It’s the Monday after the big space shuttle launch – amazing it went on time, eh? -- and there are a few loose ends to tie up: of economics and the people left behind, sucked into the wake of a rocket ship that will no longer fly.
But first, let me say this: Covering the launch of Atlantis was a once-in-career assignment. Hours later, I lingered at the press mound – the hillock some three miles from launchpad 39A, where I witnessed the lift-off. I took some photos. The place emptied out in a hurry, and the weathered countdown clock, empty launchpad, and flapping American flag made it all feel a little forlorn. I felt the post-launch letdown I’d been warned about.
But my little downturn is trivial compared with the one headed for the Space Coast, that 50-mile stretch of Florida’s Atlantic seaboard that was once rich with aerospace jobs.
The day before the launch, I drove through Titusville, just across the Indian River from Kennedy Space Center. Up and down the main drag, businesses already lay empty, lots fallow. A truck center sat abandoned, asphalt cracking, yellow police tape oddly ringing the site. Nearby, two gas stations were boarded-up. I walked into the crumbling Budget Motel, curious about their launch-day rates: $249. I hoped they filled all the rooms -- they’ll need the money.
Then I drove out to a causeway where old-timers had set up their RVs four days before the big event. There I met Dick Lucier, 72, who worked on the Apollo program as a logistics manager. He said he was laid off after Apollo, in 1973, then rehired to supervise work on shuttle’s rocket boosters in 1978. He handled the hardware and worked to instill a sense of responsibility in his crew. “What we did affected astronaut’s lives,” he said. The tan corduroy Thiokol Corporation ball cap perched on his head told me he still feels that pride. (Thiokol built the solid rocket boosters.)
Lucier told me about the cold morning in 1986 when he and his crew watched with horror as Challenger exploded. “I was right there,” he said, pointing across the water to the roof of the Vertical Assembly Building, where they had readied the rocket that proved fatal. “Our lives just went with it,” he said.
Lucier’s daughter has carried on the family tradition as a shuttle worker. But two days after Atlantis is scheduled to land, she will lose her job.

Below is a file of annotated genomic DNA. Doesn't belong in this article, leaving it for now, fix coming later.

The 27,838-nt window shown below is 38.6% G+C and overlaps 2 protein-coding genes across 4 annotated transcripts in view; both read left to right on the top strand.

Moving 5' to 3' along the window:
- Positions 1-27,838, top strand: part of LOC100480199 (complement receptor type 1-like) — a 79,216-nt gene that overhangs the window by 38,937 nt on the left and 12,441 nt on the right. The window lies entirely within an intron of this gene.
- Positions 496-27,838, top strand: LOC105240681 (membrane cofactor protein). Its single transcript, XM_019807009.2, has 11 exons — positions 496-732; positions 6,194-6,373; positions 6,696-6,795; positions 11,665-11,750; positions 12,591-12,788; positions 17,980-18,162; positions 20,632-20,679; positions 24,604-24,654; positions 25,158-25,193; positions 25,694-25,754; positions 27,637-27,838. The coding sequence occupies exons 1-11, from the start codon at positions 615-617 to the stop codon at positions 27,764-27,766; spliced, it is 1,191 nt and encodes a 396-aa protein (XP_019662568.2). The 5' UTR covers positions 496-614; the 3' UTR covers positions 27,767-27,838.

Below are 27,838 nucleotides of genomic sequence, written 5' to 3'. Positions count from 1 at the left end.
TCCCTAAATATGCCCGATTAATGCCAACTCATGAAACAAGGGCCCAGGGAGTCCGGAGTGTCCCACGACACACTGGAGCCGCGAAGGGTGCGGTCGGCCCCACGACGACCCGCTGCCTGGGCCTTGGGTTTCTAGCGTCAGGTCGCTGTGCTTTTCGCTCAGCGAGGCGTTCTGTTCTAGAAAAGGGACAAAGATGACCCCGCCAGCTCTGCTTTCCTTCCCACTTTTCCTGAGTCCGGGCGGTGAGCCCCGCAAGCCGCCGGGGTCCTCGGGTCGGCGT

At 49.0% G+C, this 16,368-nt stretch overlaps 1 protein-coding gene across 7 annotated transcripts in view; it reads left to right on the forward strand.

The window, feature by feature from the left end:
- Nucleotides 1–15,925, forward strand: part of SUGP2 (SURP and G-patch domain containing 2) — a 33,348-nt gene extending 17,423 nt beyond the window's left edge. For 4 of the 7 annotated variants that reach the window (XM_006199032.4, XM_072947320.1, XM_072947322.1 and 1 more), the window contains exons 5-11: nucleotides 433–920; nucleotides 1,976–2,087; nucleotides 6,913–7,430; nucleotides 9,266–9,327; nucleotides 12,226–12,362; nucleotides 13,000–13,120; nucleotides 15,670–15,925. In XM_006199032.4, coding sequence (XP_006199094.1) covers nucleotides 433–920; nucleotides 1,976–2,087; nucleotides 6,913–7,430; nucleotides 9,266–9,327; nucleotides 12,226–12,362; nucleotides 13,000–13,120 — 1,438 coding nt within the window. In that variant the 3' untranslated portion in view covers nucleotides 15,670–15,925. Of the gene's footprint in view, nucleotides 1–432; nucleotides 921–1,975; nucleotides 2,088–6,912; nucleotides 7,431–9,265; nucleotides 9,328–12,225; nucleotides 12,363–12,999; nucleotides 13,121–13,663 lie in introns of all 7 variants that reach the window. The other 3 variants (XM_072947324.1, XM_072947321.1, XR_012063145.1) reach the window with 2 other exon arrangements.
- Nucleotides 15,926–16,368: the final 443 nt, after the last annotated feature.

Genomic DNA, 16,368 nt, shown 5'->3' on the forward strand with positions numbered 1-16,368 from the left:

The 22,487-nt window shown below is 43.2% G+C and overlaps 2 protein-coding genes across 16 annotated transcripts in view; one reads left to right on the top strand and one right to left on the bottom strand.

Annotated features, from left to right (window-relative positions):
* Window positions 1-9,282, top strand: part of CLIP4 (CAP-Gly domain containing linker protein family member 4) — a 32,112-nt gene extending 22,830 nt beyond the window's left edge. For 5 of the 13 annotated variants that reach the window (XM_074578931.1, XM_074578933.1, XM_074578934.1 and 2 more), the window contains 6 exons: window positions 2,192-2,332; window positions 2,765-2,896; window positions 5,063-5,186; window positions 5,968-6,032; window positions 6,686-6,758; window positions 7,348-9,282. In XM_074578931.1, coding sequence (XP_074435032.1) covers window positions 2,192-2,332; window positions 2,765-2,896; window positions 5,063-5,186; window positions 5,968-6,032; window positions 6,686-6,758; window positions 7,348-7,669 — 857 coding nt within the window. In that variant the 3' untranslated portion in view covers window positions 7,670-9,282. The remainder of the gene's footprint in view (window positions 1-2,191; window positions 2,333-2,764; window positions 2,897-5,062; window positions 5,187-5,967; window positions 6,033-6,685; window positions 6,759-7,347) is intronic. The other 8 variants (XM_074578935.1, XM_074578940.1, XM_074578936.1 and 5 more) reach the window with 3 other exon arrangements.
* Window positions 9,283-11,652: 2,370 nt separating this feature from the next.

Back in Titusville, I talked to Bob Arnold, who for years has set up a PA system to broadcast shuttle countdowns to the crowd at Space View Park. He was angry. He feels the country is abandoning a region that’s provided five decades of inspiration for the world. If Arnold had 10 minutes to talk to the president, he’d say, “We need help. People down here are desperate.”
Yes, the Space Coast is hurting. The turmoil highlights an aspect of the shuttle program that doesn’t get much mention: For all the other things it was – an engineering marvel, a flawed design, an inspiration – the space shuttle was a huge jobs program. And it was the labor-intensive nature of the shuttle that doomed it. The orbiters were like high-performance, finicky Maseratis. Today’s space transport requires Toyotas, not sports cars: inexpensive, reliable, maybe a little boring.
Enter SpaceX. The California company already has a $1.6 billion NASA contract to re-supply the space station. Within three years, it hopes to fly astronauts on its stripped-down Dragon capsule. Everything SpaceX does screams efficiency. At its Cape Canaveral launchpad, the company bought a liquid oxygen tank for $1 over scrap. And instead of building a million-pound crawler that takes a day to roll a rocket three miles, they use a little aircraft tug to pull Falcon 9 rockets 100 yards from hangar to launchpad. The trip takes 15 minutes. The launch control room, inside a modest single-story building, is about the size of a suburban living room (albeit one loaded with flat screens). The efficient, stripped-down feel of the place was striking – and the low-cost flipside to the shuttle program’s hugeness.
The shuttle jobs are gone – and it’s hard to see many of them coming back. But who knows. Maybe former astronaut and current SpaceX employee Garrett Reisman is right that the coming era of commercial spaceflight will be one of great innovation, a parallel to the era of maturation in the aviation industry that blossomed between the two world wars. Maybe a hundred capsules will bloom, and zooming into orbit will finally be safe, cheap and routine. We’ll see.
In the meantime, if you want a fuller sense of the plight of the Space Coast, read these two well-reported stories from USA Today. The first says that 25,000 people “will take a direct hit” from the end of the shuttle program. And to hear from shuttle workers during their last days on the job, read veteran space journalist Traci Watson’s piece.